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The deadliest virus we face is complacency

Niall Ferguson

By Niall Ferguson (original source The Boston Globe)

“When I was 11, I was scarred for life by the BBC. It was 1975 and the show was called “Survivors.”

The title sequence began with a masked Chinese scientist dropping a glass flask. It smashes. We then see him boarding a plane to Moscow, where he starts to feel unwell. Suddenly, a naked arm falls lifeless across the screen. We see passport stamps for Berlin, Singapore, New York . . . finally London. And then a ghastly red stain spreads across the screen.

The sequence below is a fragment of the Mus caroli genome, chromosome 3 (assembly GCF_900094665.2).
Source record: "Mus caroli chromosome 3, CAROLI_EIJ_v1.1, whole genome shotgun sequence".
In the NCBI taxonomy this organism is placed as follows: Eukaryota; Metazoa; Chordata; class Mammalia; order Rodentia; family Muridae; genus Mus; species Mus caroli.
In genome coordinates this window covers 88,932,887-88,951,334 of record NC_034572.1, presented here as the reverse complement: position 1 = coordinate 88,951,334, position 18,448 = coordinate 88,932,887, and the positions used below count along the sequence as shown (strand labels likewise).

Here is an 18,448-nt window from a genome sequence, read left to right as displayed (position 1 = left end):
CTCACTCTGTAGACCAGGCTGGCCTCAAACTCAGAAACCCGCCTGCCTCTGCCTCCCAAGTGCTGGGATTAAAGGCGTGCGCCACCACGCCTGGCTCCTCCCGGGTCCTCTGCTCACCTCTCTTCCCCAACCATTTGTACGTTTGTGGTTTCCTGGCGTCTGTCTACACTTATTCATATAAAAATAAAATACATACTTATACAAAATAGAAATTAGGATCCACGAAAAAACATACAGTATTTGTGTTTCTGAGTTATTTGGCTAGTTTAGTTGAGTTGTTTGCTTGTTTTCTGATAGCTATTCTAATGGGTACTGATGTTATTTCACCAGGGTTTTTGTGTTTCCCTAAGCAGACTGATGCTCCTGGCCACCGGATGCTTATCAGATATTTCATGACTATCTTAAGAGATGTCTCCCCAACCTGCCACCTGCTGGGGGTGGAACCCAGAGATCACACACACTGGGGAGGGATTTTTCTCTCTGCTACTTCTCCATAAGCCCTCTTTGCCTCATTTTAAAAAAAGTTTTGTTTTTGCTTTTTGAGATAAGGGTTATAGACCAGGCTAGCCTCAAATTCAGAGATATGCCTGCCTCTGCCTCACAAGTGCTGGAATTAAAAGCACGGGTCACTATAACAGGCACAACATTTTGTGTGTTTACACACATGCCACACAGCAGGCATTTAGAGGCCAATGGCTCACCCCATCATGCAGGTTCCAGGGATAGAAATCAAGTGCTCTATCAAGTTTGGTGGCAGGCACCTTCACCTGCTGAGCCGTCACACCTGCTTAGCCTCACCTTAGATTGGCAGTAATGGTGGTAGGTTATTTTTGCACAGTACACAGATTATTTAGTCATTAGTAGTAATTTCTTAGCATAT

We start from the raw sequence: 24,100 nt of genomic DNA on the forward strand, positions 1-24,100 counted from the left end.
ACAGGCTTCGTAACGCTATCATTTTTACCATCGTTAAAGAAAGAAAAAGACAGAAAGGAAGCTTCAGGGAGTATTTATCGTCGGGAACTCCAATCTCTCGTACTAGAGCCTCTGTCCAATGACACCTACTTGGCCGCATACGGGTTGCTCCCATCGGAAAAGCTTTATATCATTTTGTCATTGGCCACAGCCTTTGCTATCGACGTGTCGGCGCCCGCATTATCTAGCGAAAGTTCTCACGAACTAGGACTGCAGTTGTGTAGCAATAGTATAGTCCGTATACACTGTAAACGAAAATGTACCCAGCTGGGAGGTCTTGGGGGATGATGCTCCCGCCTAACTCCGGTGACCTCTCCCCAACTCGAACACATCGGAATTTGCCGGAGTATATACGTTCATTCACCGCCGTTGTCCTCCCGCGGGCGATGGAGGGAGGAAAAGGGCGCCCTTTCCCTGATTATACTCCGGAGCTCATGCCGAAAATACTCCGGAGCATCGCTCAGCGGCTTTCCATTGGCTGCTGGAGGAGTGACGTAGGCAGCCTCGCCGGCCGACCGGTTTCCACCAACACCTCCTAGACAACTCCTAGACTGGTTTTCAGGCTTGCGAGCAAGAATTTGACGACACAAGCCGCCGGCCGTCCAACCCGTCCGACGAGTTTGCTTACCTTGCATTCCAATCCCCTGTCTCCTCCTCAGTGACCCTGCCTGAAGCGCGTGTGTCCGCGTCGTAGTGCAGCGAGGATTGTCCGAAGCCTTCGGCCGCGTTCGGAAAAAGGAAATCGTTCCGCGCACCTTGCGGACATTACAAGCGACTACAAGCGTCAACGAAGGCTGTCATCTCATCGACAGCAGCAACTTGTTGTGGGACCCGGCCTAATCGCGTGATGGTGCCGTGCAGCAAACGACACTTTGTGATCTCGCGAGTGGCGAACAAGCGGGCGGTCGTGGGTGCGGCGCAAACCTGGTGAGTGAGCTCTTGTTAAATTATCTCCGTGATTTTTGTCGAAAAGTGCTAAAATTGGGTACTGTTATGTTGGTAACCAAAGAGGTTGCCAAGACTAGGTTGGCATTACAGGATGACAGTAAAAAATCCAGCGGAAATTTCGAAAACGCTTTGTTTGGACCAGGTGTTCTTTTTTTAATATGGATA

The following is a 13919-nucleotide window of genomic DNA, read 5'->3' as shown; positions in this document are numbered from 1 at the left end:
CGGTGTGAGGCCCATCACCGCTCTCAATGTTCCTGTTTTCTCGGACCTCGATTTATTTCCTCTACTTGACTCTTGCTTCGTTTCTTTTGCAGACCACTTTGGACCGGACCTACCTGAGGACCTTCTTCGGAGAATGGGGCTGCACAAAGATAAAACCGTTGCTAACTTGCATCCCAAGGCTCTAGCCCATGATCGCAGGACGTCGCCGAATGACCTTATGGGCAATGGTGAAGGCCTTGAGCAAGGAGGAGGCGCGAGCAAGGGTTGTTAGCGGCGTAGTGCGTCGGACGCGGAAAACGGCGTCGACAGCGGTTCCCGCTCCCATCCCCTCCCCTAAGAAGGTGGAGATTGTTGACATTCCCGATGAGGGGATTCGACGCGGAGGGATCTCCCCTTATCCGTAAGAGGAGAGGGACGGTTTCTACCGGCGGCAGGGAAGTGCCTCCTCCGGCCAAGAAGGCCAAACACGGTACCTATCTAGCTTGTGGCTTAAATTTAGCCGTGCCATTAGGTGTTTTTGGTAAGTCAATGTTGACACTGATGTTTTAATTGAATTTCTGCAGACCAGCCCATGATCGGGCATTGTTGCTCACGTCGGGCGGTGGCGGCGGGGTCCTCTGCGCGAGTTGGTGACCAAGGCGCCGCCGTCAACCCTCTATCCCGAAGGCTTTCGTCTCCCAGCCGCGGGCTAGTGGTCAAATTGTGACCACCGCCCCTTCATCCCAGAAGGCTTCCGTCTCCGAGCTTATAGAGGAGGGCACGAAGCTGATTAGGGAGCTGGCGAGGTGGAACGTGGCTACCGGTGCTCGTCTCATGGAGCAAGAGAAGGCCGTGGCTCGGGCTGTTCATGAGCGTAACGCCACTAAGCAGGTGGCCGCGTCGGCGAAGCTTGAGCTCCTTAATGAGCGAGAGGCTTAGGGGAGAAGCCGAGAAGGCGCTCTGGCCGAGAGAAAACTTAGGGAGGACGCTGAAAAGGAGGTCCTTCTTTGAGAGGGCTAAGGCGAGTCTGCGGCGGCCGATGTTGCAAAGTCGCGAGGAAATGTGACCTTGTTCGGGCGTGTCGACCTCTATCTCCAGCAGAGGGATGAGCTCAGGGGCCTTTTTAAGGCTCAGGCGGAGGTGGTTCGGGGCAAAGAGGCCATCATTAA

The genius of the series was that it was set in middle-class England — a serene Herefordshire of tennis courts, boarding schools, and stay-at-home wives. Within 10 minutes of episode one, however, that England was spiraling back to the 14th century. For the Chinese scientist’s flask contained a bacterium even more deadly than Yersinia pestis, which is now generally recognized to have caused the Black Death.

The Black Death — mainly bubonic plague but also the even more lethal pneumonic variant — killed between 75 million and 200 million people as it spread eastwards across Eurasia in the 1340s. The disease was transmitted by flea bites; the fleas traveled by rodent. Up to 60 percent of the population of Europe perished. Survivors imagined an even worse plague — originating, like the Black Death, in China.”

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